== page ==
Knowledge has a way of making things… complicated. What was once a story of redemption has now devolved into a tangled web of ridiculous lies and a maddening lack of accountability. The virus of this scandal has now spread beyond the walls of Minute Maid park and into locker rooms and offices throughout Major League Baseball, activating a level of unprecedented tribalism among fans and players alike.
Commissioner Rob Manfred has done nothing but fan the flames of fury fired in all directions, and in a train wreck of a press conference made mention that the public will inflict enough punishment to justify his own lack of action (something I praised him for initially, but has obviously aged quite poorly). This notion, even in its most positive light, validates a lot of theories that Manfred is disconnected from the game itself, and doesn’t have much of a personal investment in its integrity. I’m too young to back this statement up from experience, but…. Damn do I wish Bart Giamatti were here to handle this.
There have been many different types of punishments floated among fans, players, teams, and MLB executives alike, ranging from lifetime bans to ultimately stripping the team of its World Series title, and simply vacating that year in the history books.
STRONG OPINION COMING:
The idea of vacating a World Series title, something completely unprecedented in the history of baseball is ridiculous.
Despite what anyone in Atlanta says, Barry Bonds is baseball’s Home Run King. Pete Rose has the most hits of any player, ever. The Cincinnati Reds won the 1919 World Series, even if the Black Sox threw the series.
All of these facts are indisputably true. They happened in real time, by real people, and are documented as such. The common thread is that each one of these accomplishments comes with enough baggage attached to it, that the gravity of the claim invalidates it to the point that it’s become accepted culture among the baseball public.
THIS is how we deal with the 2017 Astros. This is how we levy the appropriate punishment while also moving the game forward. Baseball is rife with imperfect history. From the exclusion of black players to gambling to PED’s the game has shown itself to be a frustratingly human institution, just like the people who populate it.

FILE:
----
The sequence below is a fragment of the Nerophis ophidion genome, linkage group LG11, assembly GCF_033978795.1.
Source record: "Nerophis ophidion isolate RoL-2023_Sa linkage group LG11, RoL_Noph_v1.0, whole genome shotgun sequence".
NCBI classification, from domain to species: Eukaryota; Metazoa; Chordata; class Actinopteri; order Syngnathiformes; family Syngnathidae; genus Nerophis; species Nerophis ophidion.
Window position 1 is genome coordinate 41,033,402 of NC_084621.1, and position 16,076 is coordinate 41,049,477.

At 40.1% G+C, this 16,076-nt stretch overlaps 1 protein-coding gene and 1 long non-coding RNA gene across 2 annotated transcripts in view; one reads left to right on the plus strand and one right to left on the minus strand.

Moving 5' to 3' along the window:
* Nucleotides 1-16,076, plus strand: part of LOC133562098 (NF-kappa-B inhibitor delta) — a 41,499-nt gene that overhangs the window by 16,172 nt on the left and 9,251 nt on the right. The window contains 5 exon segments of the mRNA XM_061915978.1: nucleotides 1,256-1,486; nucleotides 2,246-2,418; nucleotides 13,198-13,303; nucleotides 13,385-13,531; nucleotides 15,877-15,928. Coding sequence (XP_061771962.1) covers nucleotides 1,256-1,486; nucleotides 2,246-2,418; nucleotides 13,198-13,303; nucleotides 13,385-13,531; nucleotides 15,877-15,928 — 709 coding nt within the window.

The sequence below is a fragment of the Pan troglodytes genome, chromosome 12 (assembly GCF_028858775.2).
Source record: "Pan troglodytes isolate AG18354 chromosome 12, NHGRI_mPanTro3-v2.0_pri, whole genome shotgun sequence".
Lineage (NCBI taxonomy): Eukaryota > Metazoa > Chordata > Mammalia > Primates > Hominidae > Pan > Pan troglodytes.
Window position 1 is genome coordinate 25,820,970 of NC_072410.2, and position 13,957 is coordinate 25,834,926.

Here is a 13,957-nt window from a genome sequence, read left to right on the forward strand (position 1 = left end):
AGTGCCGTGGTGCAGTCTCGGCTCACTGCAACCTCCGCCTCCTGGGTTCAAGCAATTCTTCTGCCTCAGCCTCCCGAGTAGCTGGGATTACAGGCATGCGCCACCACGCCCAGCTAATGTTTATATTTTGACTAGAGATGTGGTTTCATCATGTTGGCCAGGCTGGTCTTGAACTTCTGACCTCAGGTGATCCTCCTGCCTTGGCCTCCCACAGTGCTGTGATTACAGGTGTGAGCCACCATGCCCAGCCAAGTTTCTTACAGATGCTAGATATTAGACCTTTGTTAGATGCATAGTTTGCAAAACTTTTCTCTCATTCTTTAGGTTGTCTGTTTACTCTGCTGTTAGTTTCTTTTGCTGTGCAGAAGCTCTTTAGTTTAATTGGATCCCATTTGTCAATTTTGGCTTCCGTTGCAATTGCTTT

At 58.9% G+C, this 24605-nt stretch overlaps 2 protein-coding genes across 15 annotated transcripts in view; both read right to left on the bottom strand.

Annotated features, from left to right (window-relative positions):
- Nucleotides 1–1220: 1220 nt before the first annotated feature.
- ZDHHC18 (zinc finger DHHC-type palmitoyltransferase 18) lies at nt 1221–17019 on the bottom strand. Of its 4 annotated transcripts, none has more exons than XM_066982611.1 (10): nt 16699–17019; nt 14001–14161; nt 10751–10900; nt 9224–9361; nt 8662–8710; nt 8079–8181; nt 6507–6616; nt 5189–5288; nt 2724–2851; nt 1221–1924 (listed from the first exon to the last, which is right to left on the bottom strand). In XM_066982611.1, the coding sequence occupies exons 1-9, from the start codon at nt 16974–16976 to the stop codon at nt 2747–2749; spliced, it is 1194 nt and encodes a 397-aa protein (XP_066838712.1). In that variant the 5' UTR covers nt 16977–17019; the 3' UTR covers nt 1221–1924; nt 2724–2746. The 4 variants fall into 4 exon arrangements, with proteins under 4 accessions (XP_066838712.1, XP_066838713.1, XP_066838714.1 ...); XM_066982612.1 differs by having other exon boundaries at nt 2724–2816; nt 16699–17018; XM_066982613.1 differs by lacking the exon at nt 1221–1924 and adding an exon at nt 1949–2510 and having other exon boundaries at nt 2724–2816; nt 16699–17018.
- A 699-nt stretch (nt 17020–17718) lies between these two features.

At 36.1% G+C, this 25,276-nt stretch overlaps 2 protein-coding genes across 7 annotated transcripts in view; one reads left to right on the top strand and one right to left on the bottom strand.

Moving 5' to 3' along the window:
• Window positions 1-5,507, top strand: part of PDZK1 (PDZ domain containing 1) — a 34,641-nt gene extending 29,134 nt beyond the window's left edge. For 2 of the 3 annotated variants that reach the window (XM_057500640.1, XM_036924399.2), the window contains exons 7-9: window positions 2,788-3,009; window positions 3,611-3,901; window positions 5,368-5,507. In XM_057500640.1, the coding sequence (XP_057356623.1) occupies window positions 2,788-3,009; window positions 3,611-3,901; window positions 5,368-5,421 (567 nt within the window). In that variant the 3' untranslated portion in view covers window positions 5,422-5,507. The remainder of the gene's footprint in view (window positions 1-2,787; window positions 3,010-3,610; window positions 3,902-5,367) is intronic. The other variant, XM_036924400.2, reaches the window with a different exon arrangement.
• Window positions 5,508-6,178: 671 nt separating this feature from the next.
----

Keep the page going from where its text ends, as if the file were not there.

The 2017 World Series was exciting. It was dramatic. I remember sitting in my living room, watching game 5 unfold and uttering aloud “are you kidding me?” at least twice. In all the World Series games that I’ve watched, this series gave fans the joyus gift of not one, but TWO epic contests worthy of immortal rememberance.
Yet here we are, just three years later, unravelling the sign stealing scheme that made it all possible. It is the gradual lifting of the veil, revealing the darkest truth about our most sacred ritual.
Despite Manfred’s dismissive delivery and overall aloof demeanor, he does hit on a certain point about the scandal. Should he levy punishment on the players, that would satisfy our short term anger, and to be fair, place a tangible action to the Astros transgressions. It makes sense, and I wouldn’t argue against SOME kind of action, short of the absurdity of abdicating titles, a postseason ban, or something of that ilk.
If he doesn’t though, the responsibility DOES lie with the baseball public to bring down the judgement. After all, it is OUR game. Sure, there are people to police it and make sure that the integrity of the product we pay for (by way of ticket prices or our tax dollars for stadiums) is not only of the upmost quality, but is being played, as they say “on the level”. But the history books are written by us. The ultimate goal for a baseball player is immortality, to be remembered by their peers and their fans for their accomplishments. To take that from them is not only the supreme punishment to a player, but also a display of power from the fans themselves. Forcing that air of universal disdain when Justin Verlander takes the stage at his eventual Hall of Fame induction is a punishment that has no shelf life.
The truth is, there is no “reasonable” punishment that could be levied against the Astros of 2017 that would not set some kind of catastrophic precedent, or tangibly help the situation as we roll toward another round of increasingly tense labor negotiations. Consequences must be handled by those who hold the most power, us.
Rather than undo the past, let’s control the future.